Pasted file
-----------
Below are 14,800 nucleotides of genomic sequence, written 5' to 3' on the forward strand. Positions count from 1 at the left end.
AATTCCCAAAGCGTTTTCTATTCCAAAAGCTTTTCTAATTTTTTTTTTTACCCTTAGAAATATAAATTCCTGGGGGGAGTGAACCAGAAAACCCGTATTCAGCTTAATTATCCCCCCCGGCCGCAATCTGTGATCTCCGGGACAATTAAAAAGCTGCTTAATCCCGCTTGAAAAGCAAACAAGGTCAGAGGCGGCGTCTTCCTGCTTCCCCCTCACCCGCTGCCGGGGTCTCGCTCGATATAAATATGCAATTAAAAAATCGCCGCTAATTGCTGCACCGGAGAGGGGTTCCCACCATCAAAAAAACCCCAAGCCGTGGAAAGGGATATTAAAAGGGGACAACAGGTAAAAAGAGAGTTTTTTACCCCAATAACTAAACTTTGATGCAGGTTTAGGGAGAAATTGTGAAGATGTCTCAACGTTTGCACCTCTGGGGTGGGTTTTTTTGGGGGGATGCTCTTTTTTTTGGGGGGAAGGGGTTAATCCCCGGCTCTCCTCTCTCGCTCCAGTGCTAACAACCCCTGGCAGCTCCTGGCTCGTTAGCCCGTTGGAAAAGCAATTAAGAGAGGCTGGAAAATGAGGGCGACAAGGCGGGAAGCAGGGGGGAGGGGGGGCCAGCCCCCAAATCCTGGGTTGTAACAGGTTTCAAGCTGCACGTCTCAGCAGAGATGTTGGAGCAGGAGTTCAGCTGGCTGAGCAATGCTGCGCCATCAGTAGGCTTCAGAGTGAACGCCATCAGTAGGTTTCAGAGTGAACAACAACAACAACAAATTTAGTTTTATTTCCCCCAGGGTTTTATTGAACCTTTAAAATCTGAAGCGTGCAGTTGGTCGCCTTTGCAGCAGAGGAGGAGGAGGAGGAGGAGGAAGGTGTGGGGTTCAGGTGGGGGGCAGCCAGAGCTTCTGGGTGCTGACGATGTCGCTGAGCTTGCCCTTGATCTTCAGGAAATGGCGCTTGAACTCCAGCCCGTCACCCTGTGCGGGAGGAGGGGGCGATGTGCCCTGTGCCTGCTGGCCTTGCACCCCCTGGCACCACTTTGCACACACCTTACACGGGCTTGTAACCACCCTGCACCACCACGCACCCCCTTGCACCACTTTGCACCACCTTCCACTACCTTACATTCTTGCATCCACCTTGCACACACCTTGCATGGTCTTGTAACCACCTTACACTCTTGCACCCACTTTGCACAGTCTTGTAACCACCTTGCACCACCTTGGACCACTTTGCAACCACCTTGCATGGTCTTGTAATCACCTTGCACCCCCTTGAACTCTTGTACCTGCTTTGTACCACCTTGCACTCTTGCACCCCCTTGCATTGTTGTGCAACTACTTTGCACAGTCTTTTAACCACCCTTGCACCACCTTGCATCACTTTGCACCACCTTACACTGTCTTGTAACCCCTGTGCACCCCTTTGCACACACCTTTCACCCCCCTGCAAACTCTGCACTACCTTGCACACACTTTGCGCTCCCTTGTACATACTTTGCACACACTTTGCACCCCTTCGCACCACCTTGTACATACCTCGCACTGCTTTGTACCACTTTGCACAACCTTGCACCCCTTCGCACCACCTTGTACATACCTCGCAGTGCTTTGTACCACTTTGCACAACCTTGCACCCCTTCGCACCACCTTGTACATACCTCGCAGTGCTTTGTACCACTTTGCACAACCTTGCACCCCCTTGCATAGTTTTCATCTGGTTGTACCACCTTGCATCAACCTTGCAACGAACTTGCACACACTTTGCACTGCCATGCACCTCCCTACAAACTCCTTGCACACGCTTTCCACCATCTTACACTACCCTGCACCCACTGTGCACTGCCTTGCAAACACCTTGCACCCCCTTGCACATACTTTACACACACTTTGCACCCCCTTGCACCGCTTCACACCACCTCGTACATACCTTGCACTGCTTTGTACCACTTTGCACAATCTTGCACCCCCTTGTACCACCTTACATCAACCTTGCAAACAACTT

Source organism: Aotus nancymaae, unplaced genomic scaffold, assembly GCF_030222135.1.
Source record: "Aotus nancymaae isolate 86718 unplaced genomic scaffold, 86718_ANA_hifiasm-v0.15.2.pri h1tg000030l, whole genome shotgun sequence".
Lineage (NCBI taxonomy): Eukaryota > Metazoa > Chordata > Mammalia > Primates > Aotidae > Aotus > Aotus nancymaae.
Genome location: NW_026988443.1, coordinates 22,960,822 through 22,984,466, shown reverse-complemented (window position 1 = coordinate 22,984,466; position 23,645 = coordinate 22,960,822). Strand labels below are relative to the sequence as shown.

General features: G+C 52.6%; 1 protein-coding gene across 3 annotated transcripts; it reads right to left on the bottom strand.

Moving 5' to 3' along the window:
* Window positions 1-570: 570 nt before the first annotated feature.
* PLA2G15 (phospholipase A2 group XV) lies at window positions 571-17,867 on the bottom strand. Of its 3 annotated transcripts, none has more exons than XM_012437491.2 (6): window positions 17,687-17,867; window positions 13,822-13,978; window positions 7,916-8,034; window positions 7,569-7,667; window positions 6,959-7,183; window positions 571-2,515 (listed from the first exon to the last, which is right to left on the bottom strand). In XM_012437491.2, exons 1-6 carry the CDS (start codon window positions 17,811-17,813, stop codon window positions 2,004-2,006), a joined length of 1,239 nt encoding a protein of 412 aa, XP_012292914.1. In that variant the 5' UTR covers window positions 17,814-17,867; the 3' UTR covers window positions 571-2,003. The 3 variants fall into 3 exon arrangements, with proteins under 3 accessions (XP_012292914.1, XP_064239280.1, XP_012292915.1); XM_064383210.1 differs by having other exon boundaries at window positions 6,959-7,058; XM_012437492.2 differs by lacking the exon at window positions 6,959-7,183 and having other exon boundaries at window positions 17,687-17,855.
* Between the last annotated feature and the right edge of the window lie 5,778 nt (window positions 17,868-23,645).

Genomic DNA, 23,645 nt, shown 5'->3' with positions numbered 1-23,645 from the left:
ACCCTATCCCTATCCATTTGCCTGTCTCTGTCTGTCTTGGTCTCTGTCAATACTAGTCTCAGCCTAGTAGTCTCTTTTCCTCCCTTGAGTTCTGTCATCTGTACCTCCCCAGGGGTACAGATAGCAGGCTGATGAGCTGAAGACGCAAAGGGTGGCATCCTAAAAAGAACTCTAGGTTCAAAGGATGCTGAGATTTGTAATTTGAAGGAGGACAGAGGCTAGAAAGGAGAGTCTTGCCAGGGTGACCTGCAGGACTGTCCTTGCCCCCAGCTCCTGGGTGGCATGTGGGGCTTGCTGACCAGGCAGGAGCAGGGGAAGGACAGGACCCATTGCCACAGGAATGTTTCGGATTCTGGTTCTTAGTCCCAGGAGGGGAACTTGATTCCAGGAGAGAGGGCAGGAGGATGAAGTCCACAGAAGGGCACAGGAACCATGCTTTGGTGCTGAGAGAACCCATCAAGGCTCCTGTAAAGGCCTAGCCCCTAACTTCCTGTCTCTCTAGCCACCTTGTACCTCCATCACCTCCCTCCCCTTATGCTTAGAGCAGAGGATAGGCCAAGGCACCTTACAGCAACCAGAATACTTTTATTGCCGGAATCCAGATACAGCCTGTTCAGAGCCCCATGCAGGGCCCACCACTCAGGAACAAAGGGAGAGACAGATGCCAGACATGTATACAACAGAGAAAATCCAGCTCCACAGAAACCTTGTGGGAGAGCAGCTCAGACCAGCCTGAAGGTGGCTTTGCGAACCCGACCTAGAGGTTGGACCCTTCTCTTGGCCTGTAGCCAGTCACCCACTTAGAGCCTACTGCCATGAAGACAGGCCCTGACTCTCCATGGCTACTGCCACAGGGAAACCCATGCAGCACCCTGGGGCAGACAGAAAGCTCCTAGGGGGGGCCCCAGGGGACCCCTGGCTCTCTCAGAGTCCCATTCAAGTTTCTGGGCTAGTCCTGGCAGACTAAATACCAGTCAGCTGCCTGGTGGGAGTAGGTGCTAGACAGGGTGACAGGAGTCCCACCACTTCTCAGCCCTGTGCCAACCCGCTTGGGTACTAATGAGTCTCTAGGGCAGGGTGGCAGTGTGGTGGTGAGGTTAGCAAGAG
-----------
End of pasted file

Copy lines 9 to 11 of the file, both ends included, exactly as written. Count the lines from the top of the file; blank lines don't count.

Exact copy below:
* Window positions 1-570: 570 nt before the first annotated feature.
* PLA2G15 (phospholipase A2 group XV) lies at window positions 571-17,867 on the bottom strand. Of its 3 annotated transcripts, none has more exons than XM_012437491.2 (6): window positions 17,687-17,867; window positions 13,822-13,978; window positions 7,916-8,034; window positions 7,569-7,667; window positions 6,959-7,183; window positions 571-2,515 (listed from the first exon to the last, which is right to left on the bottom strand). In XM_012437491.2, exons 1-6 carry the CDS (start codon window positions 17,811-17,813, stop codon window positions 2,004-2,006), a joined length of 1,239 nt encoding a protein of 412 aa, XP_012292914.1. In that variant the 5' UTR covers window positions 17,814-17,867; the 3' UTR covers window positions 571-2,003. The 3 variants fall into 3 exon arrangements, with proteins under 3 accessions (XP_012292914.1, XP_064239280.1, XP_012292915.1); XM_064383210.1 differs by having other exon boundaries at window positions 6,959-7,058; XM_012437492.2 differs by lacking the exon at window positions 6,959-7,183 and having other exon boundaries at window positions 17,687-17,855.
* Between the last annotated feature and the right edge of the window lie 5,778 nt (window positions 17,868-23,645).